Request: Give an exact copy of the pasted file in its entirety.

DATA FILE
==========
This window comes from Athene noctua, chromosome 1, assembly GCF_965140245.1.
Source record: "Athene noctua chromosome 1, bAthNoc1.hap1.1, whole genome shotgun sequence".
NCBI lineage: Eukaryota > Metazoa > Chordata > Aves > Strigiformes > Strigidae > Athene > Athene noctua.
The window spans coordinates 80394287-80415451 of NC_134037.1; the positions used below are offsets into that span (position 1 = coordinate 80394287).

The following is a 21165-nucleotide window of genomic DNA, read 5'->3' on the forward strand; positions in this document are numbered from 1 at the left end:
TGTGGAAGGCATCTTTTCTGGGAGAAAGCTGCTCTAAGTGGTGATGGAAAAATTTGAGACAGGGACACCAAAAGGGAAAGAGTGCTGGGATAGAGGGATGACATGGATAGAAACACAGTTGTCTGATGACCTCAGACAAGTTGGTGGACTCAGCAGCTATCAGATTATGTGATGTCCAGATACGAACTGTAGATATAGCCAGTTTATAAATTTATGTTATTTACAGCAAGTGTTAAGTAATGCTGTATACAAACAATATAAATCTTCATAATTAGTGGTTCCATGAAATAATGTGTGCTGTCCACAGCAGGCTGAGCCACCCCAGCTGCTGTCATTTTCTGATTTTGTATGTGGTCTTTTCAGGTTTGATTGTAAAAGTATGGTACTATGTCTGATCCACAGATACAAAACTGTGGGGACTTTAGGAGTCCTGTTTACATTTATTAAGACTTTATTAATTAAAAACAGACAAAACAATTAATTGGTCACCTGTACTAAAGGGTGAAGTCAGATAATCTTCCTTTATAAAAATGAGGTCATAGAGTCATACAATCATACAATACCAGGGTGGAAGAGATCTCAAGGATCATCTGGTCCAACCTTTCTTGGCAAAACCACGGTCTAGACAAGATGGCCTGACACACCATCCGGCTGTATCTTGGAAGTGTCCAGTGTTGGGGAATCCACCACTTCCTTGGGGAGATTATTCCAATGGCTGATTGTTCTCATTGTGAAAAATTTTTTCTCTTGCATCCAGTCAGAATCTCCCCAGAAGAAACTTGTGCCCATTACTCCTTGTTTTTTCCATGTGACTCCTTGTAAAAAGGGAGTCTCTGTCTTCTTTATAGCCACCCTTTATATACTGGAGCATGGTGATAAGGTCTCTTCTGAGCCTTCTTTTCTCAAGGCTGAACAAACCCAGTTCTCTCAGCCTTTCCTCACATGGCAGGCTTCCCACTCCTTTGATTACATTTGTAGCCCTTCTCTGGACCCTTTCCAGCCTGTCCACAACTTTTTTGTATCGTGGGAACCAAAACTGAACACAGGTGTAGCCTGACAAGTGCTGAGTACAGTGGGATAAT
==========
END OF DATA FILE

This window comes from Athene noctua, chromosome 1, assembly GCF_965140245.1.
Source record: "Athene noctua chromosome 1, bAthNoc1.hap1.1, whole genome shotgun sequence".
NCBI lineage: Eukaryota > Metazoa > Chordata > Aves > Strigiformes > Strigidae > Athene > Athene noctua.
The window spans coordinates 80394287-80415451 of NC_134037.1; the positions used below are offsets into that span (position 1 = coordinate 80394287).

The following is a 21165-nucleotide window of genomic DNA, read 5'->3' on the forward strand; positions in this document are numbered from 1 at the left end:
TGTGGAAGGCATCTTTTCTGGGAGAAAGCTGCTCTAAGTGGTGATGGAAAAATTTGAGACAGGGACACCAAAAGGGAAAGAGTGCTGGGATAGAGGGATGACATGGATAGAAACACAGTTGTCTGATGACCTCAGACAAGTTGGTGGACTCAGCAGCTATCAGATTATGTGATGTCCAGATACGAACTGTAGATATAGCCAGTTTATAAATTTATGTTATTTACAGCAAGTGTTAAGTAATGCTGTATACAAACAATATAAATCTTCATAATTAGTGGTTCCATGAAATAATGTGTGCTGTCCACAGCAGGCTGAGCCACCCCAGCTGCTGTCATTTTCTGATTTTGTATGTGGTCTTTTCAGGTTTGATTGTAAAAGTATGGTACTATGTCTGATCCACAGATACAAAACTGTGGGGACTTTAGGAGTCCTGTTTACATTTATTAAGACTTTATTAATTAAAAACAGACAAAACAATTAATTGGTCACCTGTACTAAAGGGTGAAGTCAGATAATCTTCCTTTATAAAAATGAGGTCATAGAGTCATACAATCATACAATACCAGGGTGGAAGAGATCTCAAGGATCATCTGGTCCAACCTTTCTTGGCAAAACCACGGTCTAGACAAGATGGCCTGACACACCATCCGGCTGTATCTTGGAAGTGTCCAGTGTTGGGGAATCCACCACTTCCTTGGGGAGATTATTCCAATGGCTGATTGTTCTCATTGTGAAAAATTTTTTCTCTTGCATCCAGTCAGAATCTCCCCAGAAGAAACTTGTGCCCATTACTCCTTGTTTTTTCCATGTGACTCCTTGTAAAAAGGGAGTCTCTGTCTTCTTTATAGCCACCCTTTATATACTGGAGCATGGTGATAAGGTCTCTTCTGAGCCTTCTTTTCTCAAGGCTGAACAAACCCAGTTCTCTCAGCCTTTCCTCACATGGCAGGCTTCCCACTCCTTTGATTACATTTGTAGCCCTTCTCTGGACCCTTTCCAGCCTGTCCACAACTTTTTTGTATCGTGGGAACCAAAACTGAACACAGGTGTAGCCTGACAAGTGCTGAGTACAGTGGGATAAT